We rounded the drive and saw the field was still covered with snow... yet in the distance, the house kit shone happily, a beacon for our car to aim for through the mud.

We tumbled out, and the children and dogs proceeded to do exactly what I feared: splash through the mud puddles, roll in the snow (and no dry change of clothes with us), and chase each other, slushing through soil and ice, round and round the prefab. *Sigh*

As I surveyed this certainly disastrous scenario, Handsome Husband slipped away to peek inside the house kit and returned quickly: "Wow."

I hurriedly went to inspect. 
So: A year ago we had purchased VMI's basketball court, and now here it would be in our prefab as walls? Creating rooms with recycled, beautiful 100% maple floorboards instead of using drywall?!? Handsome Husband warned me that due to our carpenter, who is a Mennonite minister, being called back to Haiti (where he and his family lived for five years before moving here), he had not been able to completely finish the walls. But who cares, I just want to SEE the walls!

I could tell you all about it, but... c'mon and see it for yourself.
I was taping when I walked in for the first time, and it probably conveys to you more than anything I could type. 
(I love how I keep trying to be informative, glib, and then I see the walls and GASP...)

Prefab Green Home Update: Recycled Reused Wood On The Walls!


Prefab House: Interior Walls: Recycled Reused Wood: VMI's Basketball Court!




We told Bobby to cut wood inside since the temperatures have been so frigid this month, and to leave any scraps behind so we could recycle them.  In preparation, Handsome Husband had moved all the furniture in the corner and covered it all with a sheet. So we spent the day in the prefab house kit sweeping, sorting wood scraps, sweeping some more, dragging back the furniture piece by piece, and... sweeping.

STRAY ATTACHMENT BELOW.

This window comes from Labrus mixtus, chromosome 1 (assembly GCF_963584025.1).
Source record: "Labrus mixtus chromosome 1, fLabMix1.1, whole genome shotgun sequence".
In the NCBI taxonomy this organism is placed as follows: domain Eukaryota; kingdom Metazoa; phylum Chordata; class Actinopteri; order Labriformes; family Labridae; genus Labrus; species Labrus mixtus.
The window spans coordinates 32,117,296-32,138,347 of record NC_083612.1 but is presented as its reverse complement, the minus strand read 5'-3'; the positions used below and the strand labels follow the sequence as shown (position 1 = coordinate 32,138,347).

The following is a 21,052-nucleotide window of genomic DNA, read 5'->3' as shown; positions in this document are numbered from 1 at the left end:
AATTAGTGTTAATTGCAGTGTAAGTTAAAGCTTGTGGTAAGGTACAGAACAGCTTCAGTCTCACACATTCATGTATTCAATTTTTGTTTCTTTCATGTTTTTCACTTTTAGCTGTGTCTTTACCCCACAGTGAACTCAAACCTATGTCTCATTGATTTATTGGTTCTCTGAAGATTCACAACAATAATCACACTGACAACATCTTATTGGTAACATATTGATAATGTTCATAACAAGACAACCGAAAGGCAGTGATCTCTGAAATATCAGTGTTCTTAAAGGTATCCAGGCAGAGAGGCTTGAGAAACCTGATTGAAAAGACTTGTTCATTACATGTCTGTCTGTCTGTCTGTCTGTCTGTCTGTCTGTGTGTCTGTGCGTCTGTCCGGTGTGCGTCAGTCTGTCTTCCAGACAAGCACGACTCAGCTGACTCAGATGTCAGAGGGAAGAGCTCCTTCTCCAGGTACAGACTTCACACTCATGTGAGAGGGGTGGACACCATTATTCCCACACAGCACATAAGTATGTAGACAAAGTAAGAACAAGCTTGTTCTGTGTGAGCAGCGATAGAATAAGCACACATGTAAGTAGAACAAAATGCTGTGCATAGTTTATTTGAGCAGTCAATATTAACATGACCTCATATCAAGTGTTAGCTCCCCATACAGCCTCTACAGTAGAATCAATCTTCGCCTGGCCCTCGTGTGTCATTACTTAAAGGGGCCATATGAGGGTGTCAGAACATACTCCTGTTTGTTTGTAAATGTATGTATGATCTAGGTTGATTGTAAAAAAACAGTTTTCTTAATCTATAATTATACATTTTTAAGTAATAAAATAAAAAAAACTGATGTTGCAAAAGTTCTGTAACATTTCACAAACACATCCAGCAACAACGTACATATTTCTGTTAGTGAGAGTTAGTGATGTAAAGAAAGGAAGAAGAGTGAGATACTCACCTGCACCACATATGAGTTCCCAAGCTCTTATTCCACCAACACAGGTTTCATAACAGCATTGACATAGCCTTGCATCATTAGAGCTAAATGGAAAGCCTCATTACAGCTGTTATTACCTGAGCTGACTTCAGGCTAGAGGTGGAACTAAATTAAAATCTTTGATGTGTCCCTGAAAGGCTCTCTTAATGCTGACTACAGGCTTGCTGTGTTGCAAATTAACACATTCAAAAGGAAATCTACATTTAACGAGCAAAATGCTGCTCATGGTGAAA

Y'know, all we do out there are chores it seems, but we are all SO HAPPY, so busily content, feeling the sun on our faces, smelling the crisp air  that only happens when it has touched snow, seeing progress as we proceed on every little thing we do in the prefab house kit.  We are so grateful to all of the craftsmen who have helped us, and it is so satisfying that we also have a hand in it, that our children will remember this slow process as we move towards our sustainable goal.
 

To refresh your memory of this journey: We started with purchasing land, then awhile later bought a 1960s camper where we would brave the spring ticks, the summer heat, the late autumn frost (all with our children still in diapers)... then the house kit was erected and suddenly we had shelter, REAL SHELTER.

And now we have walls.
And even CLOSETS.

For the first year ever, we have been out there in 1. January and 2. February, and out there, in the dead of winter, 3. *comfortably*!

If I hadn't been so feverish I would have suggested we stay and spend the night.  But I also know I need to get better and that the better thing to do is install the ERV / off grid systems so we can seek respite even more efficiently and comfortably than the makeshift ways we've been visiting for years.

But in the meantime...? We appreciate every. single. thing. 
And don't miss what we lack in the prefab house kit, because we've never had it there.
Makin' something outta nothin' is not a hobby, it's a philosophy.  I am fine with my children being raised how to be comfortable, knowledgeable and practical in raw weather and conditions, and I think these experiences make them better for it.

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2/19/10

Vintage! Hat! Friiiiiday!

Great news, prefab green house kit enthusiasts! IT DID NOT SNOW.
So Handsome Husband WILL be trekking out to the off grid net zero SIPs house tomorrow, and will take pictures of the interior walls that were just built!

So you will see some changes in the prefab house kit this weekend.
Currently we are still saving money so that we can pay in cash for our systems and labor costs.
Unfortunately we do not think we will have enough saved before the next Prefab Off Grid House Kit Open House to have everything paid for and installed...  But certainly by the following Open House this fall you should be able to peruse the house kit with the systems incorporated. I mean, heck, the house kit itself has been done for a year, all the other stuff (systems, finishing) are up to you, any-hoo... but it *will* be fun and amazing when we are able to see our prefab green home complete.